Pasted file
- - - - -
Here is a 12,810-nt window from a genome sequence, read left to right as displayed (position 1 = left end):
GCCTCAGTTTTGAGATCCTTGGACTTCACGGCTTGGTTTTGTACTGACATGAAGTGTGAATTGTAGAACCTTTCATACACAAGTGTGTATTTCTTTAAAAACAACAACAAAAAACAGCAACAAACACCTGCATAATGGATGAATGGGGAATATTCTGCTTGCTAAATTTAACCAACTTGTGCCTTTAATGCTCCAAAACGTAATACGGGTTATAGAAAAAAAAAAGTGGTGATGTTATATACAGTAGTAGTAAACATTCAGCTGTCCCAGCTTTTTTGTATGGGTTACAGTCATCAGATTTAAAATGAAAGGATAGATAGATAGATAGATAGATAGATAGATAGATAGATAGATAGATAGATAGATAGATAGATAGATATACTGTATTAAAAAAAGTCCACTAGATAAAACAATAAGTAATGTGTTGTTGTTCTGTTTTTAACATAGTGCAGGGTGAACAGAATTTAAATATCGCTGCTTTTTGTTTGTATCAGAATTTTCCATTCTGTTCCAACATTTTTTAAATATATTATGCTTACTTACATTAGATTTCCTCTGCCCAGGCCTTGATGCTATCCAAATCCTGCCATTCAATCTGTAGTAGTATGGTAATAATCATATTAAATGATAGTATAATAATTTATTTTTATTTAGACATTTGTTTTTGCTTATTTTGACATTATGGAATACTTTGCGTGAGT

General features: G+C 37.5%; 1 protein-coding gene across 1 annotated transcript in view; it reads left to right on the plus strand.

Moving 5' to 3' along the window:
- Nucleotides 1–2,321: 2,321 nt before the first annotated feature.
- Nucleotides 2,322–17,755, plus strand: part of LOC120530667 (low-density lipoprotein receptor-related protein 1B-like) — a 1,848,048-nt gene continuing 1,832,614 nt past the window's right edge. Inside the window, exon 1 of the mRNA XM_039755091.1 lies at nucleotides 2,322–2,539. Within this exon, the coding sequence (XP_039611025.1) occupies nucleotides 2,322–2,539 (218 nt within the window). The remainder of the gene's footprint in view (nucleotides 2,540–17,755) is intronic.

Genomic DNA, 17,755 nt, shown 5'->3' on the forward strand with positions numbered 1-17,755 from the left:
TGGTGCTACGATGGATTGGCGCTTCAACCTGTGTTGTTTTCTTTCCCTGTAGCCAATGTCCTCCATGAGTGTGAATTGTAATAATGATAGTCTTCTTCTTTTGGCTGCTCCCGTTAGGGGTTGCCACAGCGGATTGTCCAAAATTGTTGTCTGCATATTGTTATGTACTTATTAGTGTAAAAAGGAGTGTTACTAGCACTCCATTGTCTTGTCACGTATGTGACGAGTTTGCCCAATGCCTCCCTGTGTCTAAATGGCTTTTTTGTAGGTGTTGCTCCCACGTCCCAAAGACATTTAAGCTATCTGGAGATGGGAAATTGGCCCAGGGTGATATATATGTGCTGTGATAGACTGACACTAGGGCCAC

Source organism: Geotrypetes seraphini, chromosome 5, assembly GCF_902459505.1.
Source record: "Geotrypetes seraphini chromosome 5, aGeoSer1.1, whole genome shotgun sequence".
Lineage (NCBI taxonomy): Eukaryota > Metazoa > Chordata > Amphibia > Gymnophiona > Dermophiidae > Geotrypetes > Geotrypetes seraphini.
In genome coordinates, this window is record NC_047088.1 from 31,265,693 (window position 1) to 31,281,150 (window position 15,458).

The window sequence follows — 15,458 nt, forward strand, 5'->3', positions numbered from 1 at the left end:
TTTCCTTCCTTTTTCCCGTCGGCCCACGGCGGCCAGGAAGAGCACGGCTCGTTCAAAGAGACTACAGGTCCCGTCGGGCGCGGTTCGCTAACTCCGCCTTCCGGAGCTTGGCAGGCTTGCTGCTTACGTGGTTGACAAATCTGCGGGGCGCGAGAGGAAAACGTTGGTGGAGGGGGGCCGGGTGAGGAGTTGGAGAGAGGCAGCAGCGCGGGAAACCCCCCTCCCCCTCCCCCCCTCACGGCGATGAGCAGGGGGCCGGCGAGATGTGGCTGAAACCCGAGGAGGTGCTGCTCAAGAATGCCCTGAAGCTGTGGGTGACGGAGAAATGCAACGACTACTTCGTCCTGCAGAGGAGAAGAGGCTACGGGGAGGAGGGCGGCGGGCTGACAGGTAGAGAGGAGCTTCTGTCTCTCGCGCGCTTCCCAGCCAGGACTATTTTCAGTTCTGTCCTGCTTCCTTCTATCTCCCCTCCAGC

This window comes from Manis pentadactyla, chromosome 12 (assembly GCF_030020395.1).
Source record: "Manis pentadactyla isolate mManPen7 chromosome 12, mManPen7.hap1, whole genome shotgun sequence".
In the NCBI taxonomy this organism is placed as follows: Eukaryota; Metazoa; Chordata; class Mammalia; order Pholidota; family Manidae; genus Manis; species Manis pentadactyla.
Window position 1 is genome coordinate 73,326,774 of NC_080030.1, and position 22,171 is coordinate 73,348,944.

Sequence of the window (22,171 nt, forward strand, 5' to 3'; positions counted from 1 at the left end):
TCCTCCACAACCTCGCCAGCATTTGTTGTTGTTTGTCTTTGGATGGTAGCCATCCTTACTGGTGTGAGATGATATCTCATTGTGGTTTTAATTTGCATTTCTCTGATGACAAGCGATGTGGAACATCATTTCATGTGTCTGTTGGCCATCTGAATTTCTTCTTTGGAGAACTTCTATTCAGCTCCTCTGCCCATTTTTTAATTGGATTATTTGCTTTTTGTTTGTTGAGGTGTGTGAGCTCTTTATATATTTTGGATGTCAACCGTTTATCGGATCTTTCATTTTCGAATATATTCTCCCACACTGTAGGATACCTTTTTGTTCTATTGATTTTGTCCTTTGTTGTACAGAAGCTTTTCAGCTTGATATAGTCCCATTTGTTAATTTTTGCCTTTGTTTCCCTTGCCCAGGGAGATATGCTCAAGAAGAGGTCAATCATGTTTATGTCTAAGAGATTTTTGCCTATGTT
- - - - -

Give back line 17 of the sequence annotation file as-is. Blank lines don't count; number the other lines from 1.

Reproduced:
In the NCBI taxonomy this organism is placed as follows: Eukaryota; Metazoa; Chordata; class Mammalia; order Pholidota; family Manidae; genus Manis; species Manis pentadactyla.